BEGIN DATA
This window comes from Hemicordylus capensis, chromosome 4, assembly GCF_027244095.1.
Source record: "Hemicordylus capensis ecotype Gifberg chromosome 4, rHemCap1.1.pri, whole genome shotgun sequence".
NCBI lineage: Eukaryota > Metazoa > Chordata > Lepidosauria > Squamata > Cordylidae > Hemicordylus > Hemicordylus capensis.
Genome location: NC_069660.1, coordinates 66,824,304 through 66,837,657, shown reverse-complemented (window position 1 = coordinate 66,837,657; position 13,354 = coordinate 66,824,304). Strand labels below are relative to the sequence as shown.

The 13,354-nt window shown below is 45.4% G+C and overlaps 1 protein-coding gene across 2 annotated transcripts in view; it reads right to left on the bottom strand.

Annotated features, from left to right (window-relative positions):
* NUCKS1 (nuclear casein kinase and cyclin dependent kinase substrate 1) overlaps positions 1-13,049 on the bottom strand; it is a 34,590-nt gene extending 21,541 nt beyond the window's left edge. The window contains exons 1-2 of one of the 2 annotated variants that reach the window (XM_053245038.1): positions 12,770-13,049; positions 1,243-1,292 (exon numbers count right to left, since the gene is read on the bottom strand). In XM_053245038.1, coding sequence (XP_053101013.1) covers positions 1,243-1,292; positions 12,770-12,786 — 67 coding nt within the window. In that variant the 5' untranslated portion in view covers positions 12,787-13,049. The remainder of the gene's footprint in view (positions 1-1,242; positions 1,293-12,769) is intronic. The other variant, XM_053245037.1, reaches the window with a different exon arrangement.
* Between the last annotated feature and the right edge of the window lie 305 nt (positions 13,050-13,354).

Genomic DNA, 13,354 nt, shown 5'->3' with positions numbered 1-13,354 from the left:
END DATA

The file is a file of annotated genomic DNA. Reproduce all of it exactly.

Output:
This window comes from Hemicordylus capensis, chromosome 4, assembly GCF_027244095.1.
Source record: "Hemicordylus capensis ecotype Gifberg chromosome 4, rHemCap1.1.pri, whole genome shotgun sequence".
NCBI lineage: Eukaryota > Metazoa > Chordata > Lepidosauria > Squamata > Cordylidae > Hemicordylus > Hemicordylus capensis.
Genome location: NC_069660.1, coordinates 66,824,304 through 66,837,657, shown reverse-complemented (window position 1 = coordinate 66,837,657; position 13,354 = coordinate 66,824,304). Strand labels below are relative to the sequence as shown.

The 13,354-nt window shown below is 45.4% G+C and overlaps 1 protein-coding gene across 2 annotated transcripts in view; it reads right to left on the bottom strand.

Annotated features, from left to right (window-relative positions):
* NUCKS1 (nuclear casein kinase and cyclin dependent kinase substrate 1) overlaps positions 1-13,049 on the bottom strand; it is a 34,590-nt gene extending 21,541 nt beyond the window's left edge. The window contains exons 1-2 of one of the 2 annotated variants that reach the window (XM_053245038.1): positions 12,770-13,049; positions 1,243-1,292 (exon numbers count right to left, since the gene is read on the bottom strand). In XM_053245038.1, coding sequence (XP_053101013.1) covers positions 1,243-1,292; positions 12,770-12,786 — 67 coding nt within the window. In that variant the 5' untranslated portion in view covers positions 12,787-13,049. The remainder of the gene's footprint in view (positions 1-1,242; positions 1,293-12,769) is intronic. The other variant, XM_053245037.1, reaches the window with a different exon arrangement.
* Between the last annotated feature and the right edge of the window lie 305 nt (positions 13,050-13,354).

Genomic DNA, 13,354 nt, shown 5'->3' with positions numbered 1-13,354 from the left: